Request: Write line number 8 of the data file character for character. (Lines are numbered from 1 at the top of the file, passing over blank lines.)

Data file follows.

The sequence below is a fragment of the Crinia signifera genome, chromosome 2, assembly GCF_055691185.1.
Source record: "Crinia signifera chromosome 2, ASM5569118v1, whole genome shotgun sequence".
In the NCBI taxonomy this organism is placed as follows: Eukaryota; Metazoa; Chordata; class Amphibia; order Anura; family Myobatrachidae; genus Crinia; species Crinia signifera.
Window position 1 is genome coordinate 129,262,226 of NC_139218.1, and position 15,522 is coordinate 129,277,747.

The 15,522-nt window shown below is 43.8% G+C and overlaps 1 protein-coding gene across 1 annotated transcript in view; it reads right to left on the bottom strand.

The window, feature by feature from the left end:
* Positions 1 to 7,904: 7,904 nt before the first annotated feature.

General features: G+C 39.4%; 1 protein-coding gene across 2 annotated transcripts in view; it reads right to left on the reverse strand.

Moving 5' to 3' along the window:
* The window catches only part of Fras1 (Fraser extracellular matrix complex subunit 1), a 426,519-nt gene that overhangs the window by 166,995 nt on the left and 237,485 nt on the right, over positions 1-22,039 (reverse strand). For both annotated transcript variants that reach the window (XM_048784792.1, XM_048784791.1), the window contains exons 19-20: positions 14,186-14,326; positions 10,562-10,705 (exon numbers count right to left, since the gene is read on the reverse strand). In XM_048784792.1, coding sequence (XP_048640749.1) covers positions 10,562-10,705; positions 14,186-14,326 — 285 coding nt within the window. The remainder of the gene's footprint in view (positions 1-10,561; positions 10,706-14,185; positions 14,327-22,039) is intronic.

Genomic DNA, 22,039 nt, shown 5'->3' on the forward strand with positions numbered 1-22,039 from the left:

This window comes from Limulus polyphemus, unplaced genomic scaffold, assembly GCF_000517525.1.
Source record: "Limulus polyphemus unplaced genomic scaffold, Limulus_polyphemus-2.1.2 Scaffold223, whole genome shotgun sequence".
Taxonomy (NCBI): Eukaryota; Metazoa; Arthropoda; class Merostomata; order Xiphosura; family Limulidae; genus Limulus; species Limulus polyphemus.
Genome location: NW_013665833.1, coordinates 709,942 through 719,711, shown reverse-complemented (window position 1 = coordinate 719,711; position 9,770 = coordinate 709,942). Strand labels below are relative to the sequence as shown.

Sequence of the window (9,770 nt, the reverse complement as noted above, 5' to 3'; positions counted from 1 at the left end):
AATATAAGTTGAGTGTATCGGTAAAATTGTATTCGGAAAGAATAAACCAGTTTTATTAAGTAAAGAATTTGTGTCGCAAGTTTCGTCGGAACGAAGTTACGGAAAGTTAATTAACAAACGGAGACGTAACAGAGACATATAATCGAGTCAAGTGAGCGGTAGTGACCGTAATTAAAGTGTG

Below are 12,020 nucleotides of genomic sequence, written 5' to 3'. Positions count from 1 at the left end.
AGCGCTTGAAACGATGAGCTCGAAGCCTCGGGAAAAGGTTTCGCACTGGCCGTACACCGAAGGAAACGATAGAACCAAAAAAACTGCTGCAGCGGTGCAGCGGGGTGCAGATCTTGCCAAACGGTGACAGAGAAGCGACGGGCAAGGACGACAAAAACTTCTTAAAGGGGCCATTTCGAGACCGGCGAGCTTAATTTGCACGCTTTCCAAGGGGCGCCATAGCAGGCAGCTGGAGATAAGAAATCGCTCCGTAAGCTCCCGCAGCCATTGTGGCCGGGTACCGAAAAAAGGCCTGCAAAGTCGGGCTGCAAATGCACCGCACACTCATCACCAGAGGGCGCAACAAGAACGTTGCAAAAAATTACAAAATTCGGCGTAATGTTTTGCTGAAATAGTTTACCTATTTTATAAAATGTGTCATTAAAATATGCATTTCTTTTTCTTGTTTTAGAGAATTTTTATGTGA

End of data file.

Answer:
General features: G+C 39.4%; 1 protein-coding gene across 2 annotated transcripts in view; it reads right to left on the reverse strand.